Healthcare

Executive Perspectives: Elyse Dickerson

The founder and CEO of Eosera shares supply-chain insights and other lessons learned.

Elyse Dickerson has powered through sudden business changes before. She was 13 years into a successful pharmaceutical career when she suddenly lost her job. She took matters into her own hands a launched a biotech firm called Eosera, going on to secure funding to start her first product—an earwax cleaning solution. Eosera products are now sold by Amazon, Target, CVS, and other national retailers. 

How are you coping amid the COVID-19 crisis?  

At Eosera, we are adapting day-to-day. As an essential business, we are still operating, and everyone is keeping a positive attitude and supporting each other during this unprecedented time. We are heeding counsel from the CDC and staying agile as a company.  

Did your business continuity plan work, or were there surprises?  

Each day seems to bring a new surprise, but our positive company culture has allowed us to pivot easily. Our global supply chains have slowed down, and components that are typically easy to get are in short supply or taking longer to deliver. We work with a lot of local small businesses for packaging, labeling, and shipping materials. As our local suppliers have been forced to close or their production teams thin out, we have to make adjustments.  

What are the short-term ramifications for your specific industry?  

All the short-term ramifications are still unknown, but the most obvious result right now is a slowing of the supply chain. Components are taking longer to arrive, which in turn slows production. We also have to change up our production routine to enable everyone to follow the CDC guidelines. All employees are wearing gloves, masks, gowns, and standing six feet away from each other. All employees are taking breaks and lunch one-by-one, rather than as a group. We are also cleaning the entire facility multiple times a day to ensure a clean environment.   

Have you found silver linings in these difficult times?  

Absolutely. I am heartened to see how my team has come together to support each other. We have members working from home full time, others working from home 2-3 days a week, and then others coming to the office every day. Our goal is to make all employees feel safe and comfortable while still allowing our business to continue.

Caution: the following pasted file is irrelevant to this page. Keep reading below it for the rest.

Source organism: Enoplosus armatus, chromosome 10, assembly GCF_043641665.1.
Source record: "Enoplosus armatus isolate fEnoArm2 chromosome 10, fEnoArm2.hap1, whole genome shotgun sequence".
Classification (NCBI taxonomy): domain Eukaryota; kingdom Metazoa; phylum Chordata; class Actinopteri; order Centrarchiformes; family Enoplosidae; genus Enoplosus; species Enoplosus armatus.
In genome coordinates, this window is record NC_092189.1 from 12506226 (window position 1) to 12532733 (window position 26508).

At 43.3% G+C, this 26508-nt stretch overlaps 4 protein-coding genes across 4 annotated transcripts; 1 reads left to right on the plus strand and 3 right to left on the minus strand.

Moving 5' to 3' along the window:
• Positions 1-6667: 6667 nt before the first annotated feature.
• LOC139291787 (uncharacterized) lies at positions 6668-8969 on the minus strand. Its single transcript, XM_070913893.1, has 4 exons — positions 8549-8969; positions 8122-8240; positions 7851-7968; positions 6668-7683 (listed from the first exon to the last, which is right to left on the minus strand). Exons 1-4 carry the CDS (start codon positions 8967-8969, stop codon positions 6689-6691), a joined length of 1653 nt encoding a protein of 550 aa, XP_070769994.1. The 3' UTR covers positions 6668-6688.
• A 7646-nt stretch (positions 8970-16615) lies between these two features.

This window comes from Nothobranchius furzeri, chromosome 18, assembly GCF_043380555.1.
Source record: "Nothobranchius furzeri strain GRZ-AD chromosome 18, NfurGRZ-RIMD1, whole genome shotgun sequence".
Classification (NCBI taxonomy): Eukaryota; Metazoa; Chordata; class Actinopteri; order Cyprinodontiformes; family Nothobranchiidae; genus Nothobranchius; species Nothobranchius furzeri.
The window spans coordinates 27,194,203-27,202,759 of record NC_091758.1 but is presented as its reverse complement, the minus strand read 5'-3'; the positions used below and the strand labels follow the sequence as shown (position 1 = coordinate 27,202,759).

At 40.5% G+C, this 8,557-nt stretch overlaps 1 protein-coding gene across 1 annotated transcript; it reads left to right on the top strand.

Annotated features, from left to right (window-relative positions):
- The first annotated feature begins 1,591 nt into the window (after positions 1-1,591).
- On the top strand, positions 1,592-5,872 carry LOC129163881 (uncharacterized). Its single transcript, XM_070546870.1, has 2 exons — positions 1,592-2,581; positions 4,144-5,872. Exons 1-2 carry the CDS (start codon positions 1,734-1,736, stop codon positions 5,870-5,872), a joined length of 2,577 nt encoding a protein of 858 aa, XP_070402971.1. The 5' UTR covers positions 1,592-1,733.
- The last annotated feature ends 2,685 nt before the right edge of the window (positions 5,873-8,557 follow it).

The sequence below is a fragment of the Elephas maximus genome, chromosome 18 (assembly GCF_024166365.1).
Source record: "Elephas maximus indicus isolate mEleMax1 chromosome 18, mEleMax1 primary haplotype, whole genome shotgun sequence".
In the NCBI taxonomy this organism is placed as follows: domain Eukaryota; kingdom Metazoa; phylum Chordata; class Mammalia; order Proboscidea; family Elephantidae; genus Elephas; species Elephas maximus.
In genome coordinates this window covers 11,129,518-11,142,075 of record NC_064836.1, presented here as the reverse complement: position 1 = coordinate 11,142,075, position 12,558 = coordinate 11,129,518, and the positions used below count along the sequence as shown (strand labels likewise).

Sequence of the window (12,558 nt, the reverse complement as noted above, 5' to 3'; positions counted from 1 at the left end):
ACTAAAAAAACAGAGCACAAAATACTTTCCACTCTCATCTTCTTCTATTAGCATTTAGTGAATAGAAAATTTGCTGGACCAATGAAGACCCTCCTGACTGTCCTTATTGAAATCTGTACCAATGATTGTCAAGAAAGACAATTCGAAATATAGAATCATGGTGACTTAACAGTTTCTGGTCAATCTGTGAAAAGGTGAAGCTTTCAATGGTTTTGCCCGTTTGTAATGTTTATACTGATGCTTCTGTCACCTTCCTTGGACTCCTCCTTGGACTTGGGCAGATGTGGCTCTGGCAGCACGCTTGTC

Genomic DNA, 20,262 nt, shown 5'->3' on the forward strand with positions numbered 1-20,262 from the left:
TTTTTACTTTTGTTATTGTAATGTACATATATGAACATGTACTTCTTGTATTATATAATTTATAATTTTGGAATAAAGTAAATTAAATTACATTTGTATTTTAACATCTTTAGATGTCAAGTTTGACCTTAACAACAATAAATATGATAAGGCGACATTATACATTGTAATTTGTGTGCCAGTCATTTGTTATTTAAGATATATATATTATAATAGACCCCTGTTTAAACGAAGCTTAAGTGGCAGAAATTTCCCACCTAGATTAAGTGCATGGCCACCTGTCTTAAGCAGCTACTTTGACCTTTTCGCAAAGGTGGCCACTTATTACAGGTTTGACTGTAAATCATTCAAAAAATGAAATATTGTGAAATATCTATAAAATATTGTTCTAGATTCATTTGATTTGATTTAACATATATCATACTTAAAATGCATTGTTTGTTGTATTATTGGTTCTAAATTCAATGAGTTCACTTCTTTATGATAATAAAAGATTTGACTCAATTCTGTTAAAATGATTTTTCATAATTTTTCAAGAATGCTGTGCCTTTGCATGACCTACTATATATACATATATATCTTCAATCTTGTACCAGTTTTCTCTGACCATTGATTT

How are you maintaining your company culture?  

Our company culture is more important now than ever. We are trying to be as transparent as possible and taking input from the team as we go. This type of situation is new to everyone, so we are all learning on the fly. Luckily, this learn-as-we-go attitude was already part of our company culture, so this crisis is just reinforcing the positive culture and helping us adapt very quickly.  

What have you learned that may change your policies or strategies for the future?  

We will be assessing our supply chain and requiring backup suppliers for all components that come from overseas in the future. This plan was almost impossible up to this point because of our size, but as we grow, we have more leverage and more options.  

What will things look like for your company and industry in another six months? 

No one knows, but I expect people will still need the healthcare products we manufacture, so our goal is to continue supplying the market and developing new products.  

Do you have advice for other local companies?  

Ask for help. We are continuing to pay all our local suppliers on-time as long as we can. If you are in a situation that you cannot make a payment or need to change your terms, the best thing to do is make a call and be honest about your situation. Local companies want to support other local companies. We all rise and fall together. So, if you feel alone and trapped at a dead-end road, start calling people to ask for help. You never know when another business owner might have a creative solution to your problem.  

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